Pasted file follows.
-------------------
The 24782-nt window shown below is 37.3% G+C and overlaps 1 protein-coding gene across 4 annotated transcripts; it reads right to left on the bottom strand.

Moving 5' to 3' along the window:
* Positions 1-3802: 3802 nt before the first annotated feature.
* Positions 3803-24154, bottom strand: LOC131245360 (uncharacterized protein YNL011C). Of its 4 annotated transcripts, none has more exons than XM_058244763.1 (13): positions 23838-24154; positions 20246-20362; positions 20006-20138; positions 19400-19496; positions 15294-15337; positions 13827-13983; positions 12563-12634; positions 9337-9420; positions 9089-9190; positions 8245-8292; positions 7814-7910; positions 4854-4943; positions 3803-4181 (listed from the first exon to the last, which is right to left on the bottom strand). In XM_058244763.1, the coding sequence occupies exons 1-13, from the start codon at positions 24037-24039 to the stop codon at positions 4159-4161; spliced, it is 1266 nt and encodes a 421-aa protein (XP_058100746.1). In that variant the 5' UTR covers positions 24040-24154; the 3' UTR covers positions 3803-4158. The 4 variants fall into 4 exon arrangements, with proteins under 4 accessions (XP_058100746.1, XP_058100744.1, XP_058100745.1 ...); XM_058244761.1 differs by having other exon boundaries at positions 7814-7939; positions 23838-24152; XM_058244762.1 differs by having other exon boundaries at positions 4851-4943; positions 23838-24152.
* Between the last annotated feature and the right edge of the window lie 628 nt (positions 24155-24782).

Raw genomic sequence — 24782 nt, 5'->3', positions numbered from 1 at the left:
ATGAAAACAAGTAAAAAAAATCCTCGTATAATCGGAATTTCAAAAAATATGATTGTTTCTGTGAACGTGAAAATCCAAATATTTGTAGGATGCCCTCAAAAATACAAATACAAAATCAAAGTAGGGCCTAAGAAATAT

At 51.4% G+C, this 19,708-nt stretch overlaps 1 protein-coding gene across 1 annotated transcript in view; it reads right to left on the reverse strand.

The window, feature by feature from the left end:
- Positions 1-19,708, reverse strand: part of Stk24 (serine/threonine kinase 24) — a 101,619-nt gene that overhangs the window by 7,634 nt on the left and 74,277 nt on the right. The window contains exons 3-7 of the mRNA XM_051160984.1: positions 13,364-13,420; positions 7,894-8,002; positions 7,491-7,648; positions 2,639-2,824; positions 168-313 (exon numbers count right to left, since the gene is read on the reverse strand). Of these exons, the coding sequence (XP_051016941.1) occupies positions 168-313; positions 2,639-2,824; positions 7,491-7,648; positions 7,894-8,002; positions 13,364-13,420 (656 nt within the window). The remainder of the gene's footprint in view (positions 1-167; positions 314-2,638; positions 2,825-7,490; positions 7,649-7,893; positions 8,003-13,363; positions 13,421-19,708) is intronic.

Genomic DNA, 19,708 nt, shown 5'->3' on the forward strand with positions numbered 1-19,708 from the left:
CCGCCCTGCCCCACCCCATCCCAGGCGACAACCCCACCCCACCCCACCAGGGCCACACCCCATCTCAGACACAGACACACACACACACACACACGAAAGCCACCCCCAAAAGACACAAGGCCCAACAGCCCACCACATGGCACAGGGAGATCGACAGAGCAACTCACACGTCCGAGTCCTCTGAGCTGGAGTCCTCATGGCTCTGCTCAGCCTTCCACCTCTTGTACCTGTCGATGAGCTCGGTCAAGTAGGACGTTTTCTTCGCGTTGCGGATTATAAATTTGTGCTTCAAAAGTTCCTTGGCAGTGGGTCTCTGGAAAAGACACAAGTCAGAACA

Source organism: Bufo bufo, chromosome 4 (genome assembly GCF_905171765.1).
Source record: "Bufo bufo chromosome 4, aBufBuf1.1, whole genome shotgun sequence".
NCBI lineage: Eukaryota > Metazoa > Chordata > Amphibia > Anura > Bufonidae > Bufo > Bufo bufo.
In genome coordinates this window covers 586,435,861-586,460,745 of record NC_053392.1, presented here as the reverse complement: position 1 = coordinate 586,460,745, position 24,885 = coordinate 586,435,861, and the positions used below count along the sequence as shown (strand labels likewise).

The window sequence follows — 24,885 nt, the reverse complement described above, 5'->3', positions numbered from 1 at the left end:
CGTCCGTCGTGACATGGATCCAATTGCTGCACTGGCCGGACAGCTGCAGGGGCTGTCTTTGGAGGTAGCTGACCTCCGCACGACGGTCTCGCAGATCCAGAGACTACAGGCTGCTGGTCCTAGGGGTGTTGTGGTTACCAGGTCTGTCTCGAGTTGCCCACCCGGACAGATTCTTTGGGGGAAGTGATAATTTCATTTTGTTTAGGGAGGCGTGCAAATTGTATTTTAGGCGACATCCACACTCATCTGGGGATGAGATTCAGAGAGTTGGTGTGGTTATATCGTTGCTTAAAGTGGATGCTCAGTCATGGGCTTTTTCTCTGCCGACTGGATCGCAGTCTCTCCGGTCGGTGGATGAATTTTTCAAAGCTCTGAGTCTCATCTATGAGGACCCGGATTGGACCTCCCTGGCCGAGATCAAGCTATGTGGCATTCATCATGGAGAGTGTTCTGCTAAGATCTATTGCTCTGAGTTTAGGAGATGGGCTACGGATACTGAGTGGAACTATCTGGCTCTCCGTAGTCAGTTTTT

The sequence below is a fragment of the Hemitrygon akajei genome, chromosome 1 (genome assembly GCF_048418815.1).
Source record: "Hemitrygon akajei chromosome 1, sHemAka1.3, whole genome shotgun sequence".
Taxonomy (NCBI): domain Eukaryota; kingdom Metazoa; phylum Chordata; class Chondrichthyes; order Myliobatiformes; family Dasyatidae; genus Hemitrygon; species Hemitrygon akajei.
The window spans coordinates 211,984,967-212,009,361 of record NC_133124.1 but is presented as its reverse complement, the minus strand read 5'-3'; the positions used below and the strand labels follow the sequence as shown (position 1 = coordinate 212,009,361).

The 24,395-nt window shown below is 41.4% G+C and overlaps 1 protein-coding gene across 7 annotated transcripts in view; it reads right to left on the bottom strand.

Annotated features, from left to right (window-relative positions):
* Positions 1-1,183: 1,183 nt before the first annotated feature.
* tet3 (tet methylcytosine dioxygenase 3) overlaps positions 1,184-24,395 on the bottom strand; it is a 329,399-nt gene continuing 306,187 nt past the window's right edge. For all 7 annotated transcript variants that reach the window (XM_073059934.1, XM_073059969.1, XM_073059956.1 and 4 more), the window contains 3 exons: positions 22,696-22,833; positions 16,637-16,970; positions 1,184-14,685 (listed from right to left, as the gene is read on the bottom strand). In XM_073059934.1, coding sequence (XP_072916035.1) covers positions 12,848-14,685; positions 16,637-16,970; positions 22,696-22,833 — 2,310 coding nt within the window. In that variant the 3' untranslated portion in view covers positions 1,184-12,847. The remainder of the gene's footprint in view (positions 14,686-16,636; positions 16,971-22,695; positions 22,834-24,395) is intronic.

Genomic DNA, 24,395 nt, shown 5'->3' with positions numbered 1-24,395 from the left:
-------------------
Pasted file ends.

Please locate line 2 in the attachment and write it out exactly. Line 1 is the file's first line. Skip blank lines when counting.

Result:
Moving 5' to 3' along the window: